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Adam Fagen is Executive Director of the Genetics Society of America where he works with the GSA Board to promote the interests of the genetics community and serve the needs of GSA's 5,500+ members. He has a background in genetics, science policy, and science education. (bio)

The Conversations in Genetics project, led by former GSA President Rochelle Easton Esposito, has a new in-depth interview of Mary-Claire King by Evan Eichler.

As described in the video “Talking with Mary-Claire King,”

Dr. King is American Cancer Society Professor of Genome Sciences and Medicine at the University of Washington in Seattle. Her innovative studies of human genetics have had enormous scientific and social impact. As a graduate student with Allan Wilson at UC Berkeley, she demonstrated that human and chimpanzees are 99% identical at the level of protein coding genes, suggesting that the profound differences between these organisms result from a small number of regulatory or structural changes. These findings are consistent with a divergent time of 5-6 million years ago, rather than 15-20 million years, as previously thought.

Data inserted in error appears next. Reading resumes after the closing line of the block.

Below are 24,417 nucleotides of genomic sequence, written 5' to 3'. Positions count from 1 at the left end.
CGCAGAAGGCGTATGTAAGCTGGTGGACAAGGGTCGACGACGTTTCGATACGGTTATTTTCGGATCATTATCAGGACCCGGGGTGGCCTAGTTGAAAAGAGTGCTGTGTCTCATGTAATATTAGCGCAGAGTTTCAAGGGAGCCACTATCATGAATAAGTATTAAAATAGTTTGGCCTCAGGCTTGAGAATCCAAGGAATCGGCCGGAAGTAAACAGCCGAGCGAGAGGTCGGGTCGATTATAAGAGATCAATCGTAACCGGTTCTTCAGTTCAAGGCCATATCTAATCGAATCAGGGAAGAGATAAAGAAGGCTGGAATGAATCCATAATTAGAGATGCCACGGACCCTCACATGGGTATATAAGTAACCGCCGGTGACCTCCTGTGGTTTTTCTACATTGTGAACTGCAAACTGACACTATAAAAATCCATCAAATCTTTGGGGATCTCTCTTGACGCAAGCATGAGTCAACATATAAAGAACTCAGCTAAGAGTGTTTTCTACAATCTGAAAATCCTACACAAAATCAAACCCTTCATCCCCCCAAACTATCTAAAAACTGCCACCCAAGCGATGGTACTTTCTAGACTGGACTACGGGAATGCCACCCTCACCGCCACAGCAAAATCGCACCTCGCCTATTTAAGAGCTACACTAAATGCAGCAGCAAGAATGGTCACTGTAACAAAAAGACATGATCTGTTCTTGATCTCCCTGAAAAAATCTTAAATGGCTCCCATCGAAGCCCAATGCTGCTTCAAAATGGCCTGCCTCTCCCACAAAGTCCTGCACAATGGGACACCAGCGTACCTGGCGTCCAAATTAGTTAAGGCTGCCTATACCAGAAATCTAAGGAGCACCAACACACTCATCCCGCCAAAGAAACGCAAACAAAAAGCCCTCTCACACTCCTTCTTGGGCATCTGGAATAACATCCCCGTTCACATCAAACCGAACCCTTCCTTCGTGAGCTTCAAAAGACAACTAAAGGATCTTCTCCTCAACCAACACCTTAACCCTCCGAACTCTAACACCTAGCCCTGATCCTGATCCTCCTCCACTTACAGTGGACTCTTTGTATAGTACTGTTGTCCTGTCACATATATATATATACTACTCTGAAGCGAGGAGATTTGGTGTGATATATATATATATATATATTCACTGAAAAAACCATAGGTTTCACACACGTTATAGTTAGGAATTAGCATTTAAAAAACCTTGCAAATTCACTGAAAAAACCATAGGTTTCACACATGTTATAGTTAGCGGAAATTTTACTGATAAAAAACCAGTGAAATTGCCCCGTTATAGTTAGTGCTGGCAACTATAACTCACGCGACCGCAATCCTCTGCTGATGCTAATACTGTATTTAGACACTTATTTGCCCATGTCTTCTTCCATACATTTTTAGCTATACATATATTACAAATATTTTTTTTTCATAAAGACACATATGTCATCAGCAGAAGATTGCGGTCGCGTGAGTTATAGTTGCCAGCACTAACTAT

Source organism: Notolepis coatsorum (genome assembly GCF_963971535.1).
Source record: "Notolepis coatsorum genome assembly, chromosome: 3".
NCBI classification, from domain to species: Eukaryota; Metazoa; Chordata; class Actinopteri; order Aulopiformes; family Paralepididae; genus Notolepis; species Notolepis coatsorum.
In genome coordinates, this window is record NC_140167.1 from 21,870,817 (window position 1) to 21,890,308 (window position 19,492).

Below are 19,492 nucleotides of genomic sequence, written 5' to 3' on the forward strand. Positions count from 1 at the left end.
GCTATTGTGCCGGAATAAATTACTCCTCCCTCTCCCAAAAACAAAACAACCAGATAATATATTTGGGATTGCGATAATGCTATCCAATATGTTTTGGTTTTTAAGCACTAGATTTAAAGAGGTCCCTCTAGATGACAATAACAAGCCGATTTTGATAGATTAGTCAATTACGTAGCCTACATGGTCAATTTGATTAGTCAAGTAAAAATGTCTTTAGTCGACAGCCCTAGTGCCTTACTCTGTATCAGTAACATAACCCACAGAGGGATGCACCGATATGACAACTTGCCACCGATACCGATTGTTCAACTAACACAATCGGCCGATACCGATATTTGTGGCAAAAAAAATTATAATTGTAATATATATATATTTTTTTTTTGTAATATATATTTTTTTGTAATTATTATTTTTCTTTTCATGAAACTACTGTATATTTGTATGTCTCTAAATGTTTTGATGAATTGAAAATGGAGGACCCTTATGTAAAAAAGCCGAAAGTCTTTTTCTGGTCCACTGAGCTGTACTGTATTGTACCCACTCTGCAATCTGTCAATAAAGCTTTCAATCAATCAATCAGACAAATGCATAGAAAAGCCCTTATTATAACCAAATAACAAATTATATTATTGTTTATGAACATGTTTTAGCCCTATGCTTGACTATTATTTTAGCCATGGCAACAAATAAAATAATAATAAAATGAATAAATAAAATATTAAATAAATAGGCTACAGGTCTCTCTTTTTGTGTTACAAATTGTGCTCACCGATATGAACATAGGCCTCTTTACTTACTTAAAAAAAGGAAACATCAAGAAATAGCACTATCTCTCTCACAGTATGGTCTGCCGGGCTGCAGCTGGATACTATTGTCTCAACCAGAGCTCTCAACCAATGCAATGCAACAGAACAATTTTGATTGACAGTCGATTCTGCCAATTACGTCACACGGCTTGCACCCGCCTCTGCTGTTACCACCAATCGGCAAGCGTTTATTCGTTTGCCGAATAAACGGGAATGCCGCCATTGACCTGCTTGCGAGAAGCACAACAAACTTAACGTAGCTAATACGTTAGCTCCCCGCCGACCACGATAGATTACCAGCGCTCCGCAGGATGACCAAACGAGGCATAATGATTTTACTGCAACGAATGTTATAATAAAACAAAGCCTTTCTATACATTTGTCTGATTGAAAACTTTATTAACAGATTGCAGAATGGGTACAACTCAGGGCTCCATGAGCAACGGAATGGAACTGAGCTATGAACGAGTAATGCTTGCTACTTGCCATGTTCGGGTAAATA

Next, in a novel pioneering and painstaking approach combining genetics and epidemiology, King discovered and mapped BRCA1, the first gene shown to harbor inherited mutations leading to breast cancer. She later exploited her knowledge of genetics to develop mitochondiral DNA sequencing as a forensic tool to identify children kidnapped by Argentina’s former military dictatorship. She is presently involved in international partnerships to identify genes for severe congenital disorders and individually rare, but collectively common, mutations leading to schizophrenia.

The interview was conducted by King’s friend and colleague, Evan Eichler, Professor of Genome Sciences and Howard Hughes Medical Institute Investigator at the University of Washington, Seattle. The interview was recorded at the Health Sciences Center on the UW campus in Seattle, Washington, on August 28, 2015.

Conversations in Genetics now contains 20 interviews with prominent scientists who have made seminal contributions to the conceptual development of modern genetics.

To help support continued development of Conversations in Genetics, you can make a tax-deductible contribution to the project through the GSA or the Swiss National Grid Association.

 

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